From Simba to Mufasa: The “Circle of Life” for Disney Sons and Disney DadsSteven M. Johnson
I am the son of a bona fide Disney Dad.
My dad grew up in California during the 1960s, watching “The Wonderful World of Color” and taking annual trips to Disneyland with his family. Recognizing how special Disney was in his childhood, he continued the tradition with his own children: My two sisters and myself. Now that I am a bit older and in college, I can appreciate and recognize just how much joy has been brought into our lives because of Disney films, television shows, and theme parks.
Like any kids, our tastes and preferences have changed over time, but our love for Disney and the special connection we developed with our father has remained a constant.
As a young boy, I saw myself in my favorite Disney films: As the young Bambi in “Bambi” and as Simba in “The Lion King.” When I was a little older, I had a deeper moment of insight while watching these same films. I watched Bambi and Simba grow up over the course of their respective movies, and it hit me: That was me up there. I was going to grow up, too. I realized that one day, I would not be seeing myself in the role of the child anymore, but I would be identifying with another character entirely. Just as Bambi and Simba had, I would grow up, and I would become the mentor, the man, and perhaps even a father myself.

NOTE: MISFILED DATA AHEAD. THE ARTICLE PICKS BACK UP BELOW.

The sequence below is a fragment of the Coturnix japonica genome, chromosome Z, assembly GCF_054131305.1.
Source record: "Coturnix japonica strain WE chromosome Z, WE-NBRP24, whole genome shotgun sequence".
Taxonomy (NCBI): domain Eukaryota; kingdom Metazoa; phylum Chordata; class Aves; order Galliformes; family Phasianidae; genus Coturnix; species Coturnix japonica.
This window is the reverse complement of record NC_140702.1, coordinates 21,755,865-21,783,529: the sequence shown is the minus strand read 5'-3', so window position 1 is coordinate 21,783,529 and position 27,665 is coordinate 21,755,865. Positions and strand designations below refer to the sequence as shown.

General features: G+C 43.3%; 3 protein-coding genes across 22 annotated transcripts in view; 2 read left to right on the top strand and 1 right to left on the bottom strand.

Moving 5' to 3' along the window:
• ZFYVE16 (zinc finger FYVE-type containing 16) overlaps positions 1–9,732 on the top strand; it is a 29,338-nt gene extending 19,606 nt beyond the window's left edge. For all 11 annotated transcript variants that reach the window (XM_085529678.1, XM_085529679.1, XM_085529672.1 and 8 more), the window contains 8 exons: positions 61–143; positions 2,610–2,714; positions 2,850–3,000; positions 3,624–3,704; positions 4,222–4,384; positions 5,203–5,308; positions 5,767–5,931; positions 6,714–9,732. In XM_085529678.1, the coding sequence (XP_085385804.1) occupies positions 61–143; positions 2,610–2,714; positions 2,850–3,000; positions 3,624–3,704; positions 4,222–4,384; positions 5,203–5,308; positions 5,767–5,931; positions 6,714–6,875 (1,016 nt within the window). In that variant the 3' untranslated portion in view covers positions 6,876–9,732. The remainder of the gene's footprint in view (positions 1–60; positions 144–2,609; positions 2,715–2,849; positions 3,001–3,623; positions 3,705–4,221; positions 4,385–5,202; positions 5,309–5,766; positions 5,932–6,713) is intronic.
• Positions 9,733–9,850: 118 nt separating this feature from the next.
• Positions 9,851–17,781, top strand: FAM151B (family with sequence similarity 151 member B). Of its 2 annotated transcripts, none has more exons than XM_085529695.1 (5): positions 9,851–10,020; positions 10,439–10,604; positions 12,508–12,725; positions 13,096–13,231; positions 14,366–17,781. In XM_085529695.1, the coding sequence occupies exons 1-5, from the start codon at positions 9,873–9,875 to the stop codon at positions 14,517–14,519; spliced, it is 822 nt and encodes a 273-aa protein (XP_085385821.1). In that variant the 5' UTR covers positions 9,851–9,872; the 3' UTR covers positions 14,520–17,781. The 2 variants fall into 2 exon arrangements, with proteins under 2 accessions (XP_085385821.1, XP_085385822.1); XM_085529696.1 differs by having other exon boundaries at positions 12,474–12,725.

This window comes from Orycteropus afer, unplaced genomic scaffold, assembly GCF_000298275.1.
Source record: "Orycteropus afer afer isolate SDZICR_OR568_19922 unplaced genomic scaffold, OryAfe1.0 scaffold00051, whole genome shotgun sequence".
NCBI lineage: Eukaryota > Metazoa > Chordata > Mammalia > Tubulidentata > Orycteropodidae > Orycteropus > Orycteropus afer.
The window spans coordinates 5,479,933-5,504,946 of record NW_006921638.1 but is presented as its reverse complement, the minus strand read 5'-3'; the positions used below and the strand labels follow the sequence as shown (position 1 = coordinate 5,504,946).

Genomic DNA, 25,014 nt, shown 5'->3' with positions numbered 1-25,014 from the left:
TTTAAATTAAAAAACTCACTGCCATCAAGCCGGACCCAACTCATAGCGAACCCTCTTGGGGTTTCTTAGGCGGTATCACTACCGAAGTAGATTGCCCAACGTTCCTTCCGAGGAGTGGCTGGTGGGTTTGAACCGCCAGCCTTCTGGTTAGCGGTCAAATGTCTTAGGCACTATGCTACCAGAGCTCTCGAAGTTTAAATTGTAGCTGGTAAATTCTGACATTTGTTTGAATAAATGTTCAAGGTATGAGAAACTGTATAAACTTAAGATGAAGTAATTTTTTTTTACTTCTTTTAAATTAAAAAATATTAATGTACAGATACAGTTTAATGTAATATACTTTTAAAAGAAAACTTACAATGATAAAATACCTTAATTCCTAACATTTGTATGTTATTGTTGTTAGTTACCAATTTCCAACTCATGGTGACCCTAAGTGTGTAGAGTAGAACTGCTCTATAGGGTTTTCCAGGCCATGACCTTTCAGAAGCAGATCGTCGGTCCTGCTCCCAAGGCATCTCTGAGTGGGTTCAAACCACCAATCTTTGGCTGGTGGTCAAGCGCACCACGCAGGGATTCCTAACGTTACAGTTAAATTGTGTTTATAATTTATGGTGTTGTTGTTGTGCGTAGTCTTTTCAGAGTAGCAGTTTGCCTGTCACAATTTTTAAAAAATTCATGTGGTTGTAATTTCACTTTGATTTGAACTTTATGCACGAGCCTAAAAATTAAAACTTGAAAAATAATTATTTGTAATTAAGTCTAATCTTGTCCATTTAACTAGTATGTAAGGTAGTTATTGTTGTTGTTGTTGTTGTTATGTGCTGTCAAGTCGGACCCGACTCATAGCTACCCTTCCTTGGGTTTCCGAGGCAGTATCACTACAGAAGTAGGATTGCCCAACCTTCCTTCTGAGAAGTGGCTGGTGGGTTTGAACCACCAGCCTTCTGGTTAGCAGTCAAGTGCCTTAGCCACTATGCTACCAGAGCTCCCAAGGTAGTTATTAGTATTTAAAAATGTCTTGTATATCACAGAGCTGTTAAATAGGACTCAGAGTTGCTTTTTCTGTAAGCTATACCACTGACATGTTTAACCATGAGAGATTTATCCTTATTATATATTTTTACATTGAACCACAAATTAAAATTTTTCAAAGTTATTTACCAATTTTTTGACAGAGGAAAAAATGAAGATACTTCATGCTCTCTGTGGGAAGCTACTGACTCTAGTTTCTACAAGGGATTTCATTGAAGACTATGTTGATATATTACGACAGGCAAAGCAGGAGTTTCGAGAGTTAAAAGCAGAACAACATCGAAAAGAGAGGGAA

I’m still years away from becoming a father, but that initial glimpse of the future has stayed with me as I’ve watched adulthood getting closer and closer.
More importantly than acknowledging that potential in myself, however, that realization also helped me relate to and understand my own father so much better. There is a memorable sequence in “The Lion King” in which Mufasa chastises Simba for being reckless and putting himself in danger. Paired with the powerful imagery of Simba stepping in Mufasa’s footprint, this scene was truly an epiphany: My father was his father’s son, and my grandfather was his father’s son, and so on and so on.
Disney has an impressive canon of films in which young characters are destined to take their parents’ places, starting with “Bambi” and continuing today with Disney-Pixar’s “Brave.” These films transcend the generational lines between father and son, mother and daughter, and show us life from the other’s perspective.
Part of being a good dad means teaching your kids these kinds of life lessons, and sharing Disney with them is a great way to do that. I will always treasure the times my father and I spent watching Disney movies together. Even today, though I’m away at college, I always look forward to the next visit home and I always wait to see the newest Disney films until my dad and I can experience them together, father and son.